Home Cold War Era Before the F-4C: the F-110A Spectre, the Century Series Fighter that Never Was

Before the F-4C: the F-110A Spectre, the Century Series Fighter that Never Was

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Before the F-4C: the F-110A Spectre, the Century Series Fighter that Never Was

27 F-4Bs were “bought” from the Navy order for S 147.8 m on the understanding that the Navy would have them back once the USAF’s Phantom variant, the F-4C (originally F-110A Spectre under the pre-McNamara designations) began to roll off the line

The McDonnell two-place, twinjet, all-weather F-4 Phantom II, with top speeds more than twice that of sound, was one of the most versatile fighters ever built. It served in the first line of more Western air forces than any other jet. Just 31 months after its first flight, the F-4 was the U.S. Navy’s fastest, highest flying and longest range fighter. It first flew May 27, 1958, and entered service in 1961.

As explained by Peter E. Davies in his book Gray Ghosts, U.S. Navy and Marine Corps F-4 Phantoms, a small number of the first F-4Bs to enter Navy service also eased Phantom’s introduction to the USAF. Faced with the incontrovertible fact that it was better than any of the Air Force’s own fighters Tactical Air Command (TAC) borrowed two F4H-1s (BuNos 149405 and 149406) in 1962 for a seventeen-week evaluation. They toured USAF bases, including Bentwaters in the UK (BuNo 149406) during 1962 to show the troops what their new fighter looked like. The F-4B had already made an impressive debut at the Paris Salon the previous year. Both were formally transferred to the Air Force and given new serials (149406 became JF-4B 62-12169).

Before the F-4C: the F-110A Spectre, the Century Series Fighter that Never Was

This model is available in multiple sizes from AirModels – CLICK HERE TO GET YOURS.

A further 27 F-4Bs were “bought” from the Navy order for S 147.8 m on the understanding that the Navy would have them back once the USAF’s Phantom variant, the F-4C (originally F-110A Spectre under the pre-McNamara designations) began to roll off the line. There were inevitable changes to the design for the production F-4C, but they were comparatively minor. Structurally, the wing root of the F-4B was thickened to accept wider (11.5 inch) wheels with anti-skid brakes on the main gear in place of the 7.7 “skinny” F-4B tires. Anti-skid brakes didn’t appear on Navy Phantoms until F-4J BuNo 157242 and up. Ground attack capability was enhanced by the AJB-7 bombing system, and cartridge-starting J79-15 engines were used. A control column appeared in the back cockpit, as both crewmen were regarded as pilots. The in-flight refueling system was converted to the standard Air Force flying boom system.

Under the command of record-breaking test pilot Colonel Pete “Speedy” Everest, the “borrowed” F4H- 1s equipped the 4453rd Combat Crew Training Wing at MacDill AFB, Florida, from Feb. 4, 1962, training crews for the 12th TFW until “real” F-4Cs began to arrive in November. RIOs, known initially as Pilot Systems Operators (PSOs) in the Air Force and later as Weapons Systems Operators (WSOs) found the removable control column in the rear cockpit an uncertain advantage. Unlike the F-4C’s stick it had to be unplugged and stowed before the radar controls could be slid out for use. Interestingly, “front seaters” were required to do time in the back to study the radar interception task. This twin-stick approach enabled the backseater to take control of the aircraft, but with no access to controls for the landing gear or brakes. The F-4C also had rudimentary throttle controls, but the backseater still could not land the aircraft alone.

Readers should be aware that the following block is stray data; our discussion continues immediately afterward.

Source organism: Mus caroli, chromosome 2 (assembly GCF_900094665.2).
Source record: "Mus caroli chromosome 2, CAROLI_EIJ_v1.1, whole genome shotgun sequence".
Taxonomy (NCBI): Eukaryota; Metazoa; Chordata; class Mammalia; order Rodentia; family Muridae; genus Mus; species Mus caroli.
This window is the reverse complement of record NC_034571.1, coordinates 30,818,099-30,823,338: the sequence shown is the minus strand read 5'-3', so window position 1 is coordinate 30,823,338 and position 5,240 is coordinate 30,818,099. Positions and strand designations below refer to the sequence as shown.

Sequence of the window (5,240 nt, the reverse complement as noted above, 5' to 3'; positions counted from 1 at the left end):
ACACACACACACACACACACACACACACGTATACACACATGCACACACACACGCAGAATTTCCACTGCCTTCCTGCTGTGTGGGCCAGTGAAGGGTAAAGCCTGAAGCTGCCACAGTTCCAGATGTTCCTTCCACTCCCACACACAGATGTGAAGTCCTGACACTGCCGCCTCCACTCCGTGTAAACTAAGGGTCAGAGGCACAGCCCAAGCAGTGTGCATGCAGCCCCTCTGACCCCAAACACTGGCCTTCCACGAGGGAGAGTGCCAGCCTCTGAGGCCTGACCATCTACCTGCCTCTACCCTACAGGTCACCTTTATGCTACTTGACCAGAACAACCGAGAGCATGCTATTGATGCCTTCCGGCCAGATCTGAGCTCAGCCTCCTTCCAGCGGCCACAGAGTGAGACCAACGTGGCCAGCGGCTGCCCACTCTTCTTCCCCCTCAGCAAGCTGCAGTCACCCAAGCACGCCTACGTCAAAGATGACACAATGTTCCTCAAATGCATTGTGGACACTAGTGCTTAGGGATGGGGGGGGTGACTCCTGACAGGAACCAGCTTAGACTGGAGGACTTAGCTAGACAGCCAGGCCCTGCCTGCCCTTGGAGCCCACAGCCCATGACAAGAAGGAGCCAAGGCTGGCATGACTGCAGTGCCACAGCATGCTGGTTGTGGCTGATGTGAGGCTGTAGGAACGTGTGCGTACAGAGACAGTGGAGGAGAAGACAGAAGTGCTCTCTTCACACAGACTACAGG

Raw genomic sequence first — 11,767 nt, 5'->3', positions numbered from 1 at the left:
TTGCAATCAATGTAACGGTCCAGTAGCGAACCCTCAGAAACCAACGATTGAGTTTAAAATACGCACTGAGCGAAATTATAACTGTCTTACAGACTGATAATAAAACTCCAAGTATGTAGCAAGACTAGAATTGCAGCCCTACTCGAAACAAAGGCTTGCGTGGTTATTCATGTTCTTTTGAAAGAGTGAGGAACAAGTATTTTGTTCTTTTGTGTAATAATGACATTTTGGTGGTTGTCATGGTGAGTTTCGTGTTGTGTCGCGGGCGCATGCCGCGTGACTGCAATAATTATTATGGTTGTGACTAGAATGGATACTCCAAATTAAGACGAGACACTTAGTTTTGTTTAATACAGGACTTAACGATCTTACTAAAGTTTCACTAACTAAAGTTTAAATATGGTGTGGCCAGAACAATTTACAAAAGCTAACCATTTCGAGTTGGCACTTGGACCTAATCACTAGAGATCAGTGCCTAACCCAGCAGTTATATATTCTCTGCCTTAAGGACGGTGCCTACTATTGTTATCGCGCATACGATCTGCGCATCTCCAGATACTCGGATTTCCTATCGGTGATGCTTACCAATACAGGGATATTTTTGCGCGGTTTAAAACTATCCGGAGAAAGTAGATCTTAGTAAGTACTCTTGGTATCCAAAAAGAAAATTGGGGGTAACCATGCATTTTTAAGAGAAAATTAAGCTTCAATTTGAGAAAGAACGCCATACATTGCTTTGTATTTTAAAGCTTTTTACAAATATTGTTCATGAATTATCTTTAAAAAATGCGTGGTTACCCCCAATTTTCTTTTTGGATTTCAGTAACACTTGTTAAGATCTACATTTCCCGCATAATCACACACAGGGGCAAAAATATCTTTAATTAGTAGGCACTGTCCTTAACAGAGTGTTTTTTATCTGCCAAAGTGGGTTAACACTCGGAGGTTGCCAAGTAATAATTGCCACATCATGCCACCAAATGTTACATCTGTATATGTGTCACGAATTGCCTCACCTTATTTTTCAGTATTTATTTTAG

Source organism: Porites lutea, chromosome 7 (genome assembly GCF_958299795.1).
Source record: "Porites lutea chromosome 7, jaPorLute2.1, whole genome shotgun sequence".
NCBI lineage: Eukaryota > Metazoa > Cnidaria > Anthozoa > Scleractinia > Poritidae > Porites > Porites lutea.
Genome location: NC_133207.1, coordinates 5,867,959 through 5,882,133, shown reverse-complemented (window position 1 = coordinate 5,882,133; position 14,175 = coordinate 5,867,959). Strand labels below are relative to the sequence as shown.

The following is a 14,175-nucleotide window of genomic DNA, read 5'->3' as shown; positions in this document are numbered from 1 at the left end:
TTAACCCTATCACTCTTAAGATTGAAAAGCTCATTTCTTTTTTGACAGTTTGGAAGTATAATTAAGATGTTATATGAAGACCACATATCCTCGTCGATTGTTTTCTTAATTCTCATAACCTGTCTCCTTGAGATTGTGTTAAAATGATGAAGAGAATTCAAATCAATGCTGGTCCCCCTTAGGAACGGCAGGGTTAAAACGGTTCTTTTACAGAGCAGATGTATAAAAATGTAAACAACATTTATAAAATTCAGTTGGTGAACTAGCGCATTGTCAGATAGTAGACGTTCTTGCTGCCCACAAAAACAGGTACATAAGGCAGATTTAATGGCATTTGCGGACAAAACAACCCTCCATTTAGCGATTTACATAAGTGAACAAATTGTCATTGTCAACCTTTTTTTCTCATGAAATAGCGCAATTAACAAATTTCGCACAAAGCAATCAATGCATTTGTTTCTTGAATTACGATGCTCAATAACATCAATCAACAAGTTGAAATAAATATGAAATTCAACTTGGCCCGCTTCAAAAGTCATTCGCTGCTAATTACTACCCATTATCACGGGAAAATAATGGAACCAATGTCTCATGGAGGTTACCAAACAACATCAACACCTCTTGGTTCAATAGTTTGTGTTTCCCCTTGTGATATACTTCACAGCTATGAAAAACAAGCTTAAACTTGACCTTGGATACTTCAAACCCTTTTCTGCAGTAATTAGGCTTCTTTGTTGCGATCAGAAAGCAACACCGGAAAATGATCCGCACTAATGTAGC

This print is available in multiple sizes from AircraftProfilePrints.com – CLICK HERE TO GET YOURS. Col. Robin Olds’ F-4C Phantom II FP/63-7680, as it appeared during Operation Bolo, January 2, 1967 – note the missing chin pod, which was not yet retrofitted at the time of Operation Bolo.

The Air Force had some early adaptation problems with the F-4B’s Martin-Baker H5 ejection seats, which were more complex than anything they were used to. Two fatalities and a serious injury to MacDill personnel resulted from failure to appreciate that the “banana-link” mechanism located on top of the seat could initiate ejection if moved or compressed with the seat armed. In one case an F-4B’s seat which had been inadequately secured slid up the rail during a negative g maneuver, fired the canopy jettison device, departed the cockpit, and then slid back along the fuselage. Fortunately, the pilot’s parachute also deployed and he survived.

Like their Navy and Marines counterparts, the MacDill F-4 crews were on Alert during the Cuban crisis, though their effectiveness in action would have been limited by the fact that they had not begun weapons training at the time. However, Phantom crews from all three services were soon to find plenty of action, much further away in South East Asia.

The following video gives you a glimpse into TAC Evaluation of the F-110A.

Photo credit: U.S. Air Force

Artwork courtesy of AircraftProfilePrints.com

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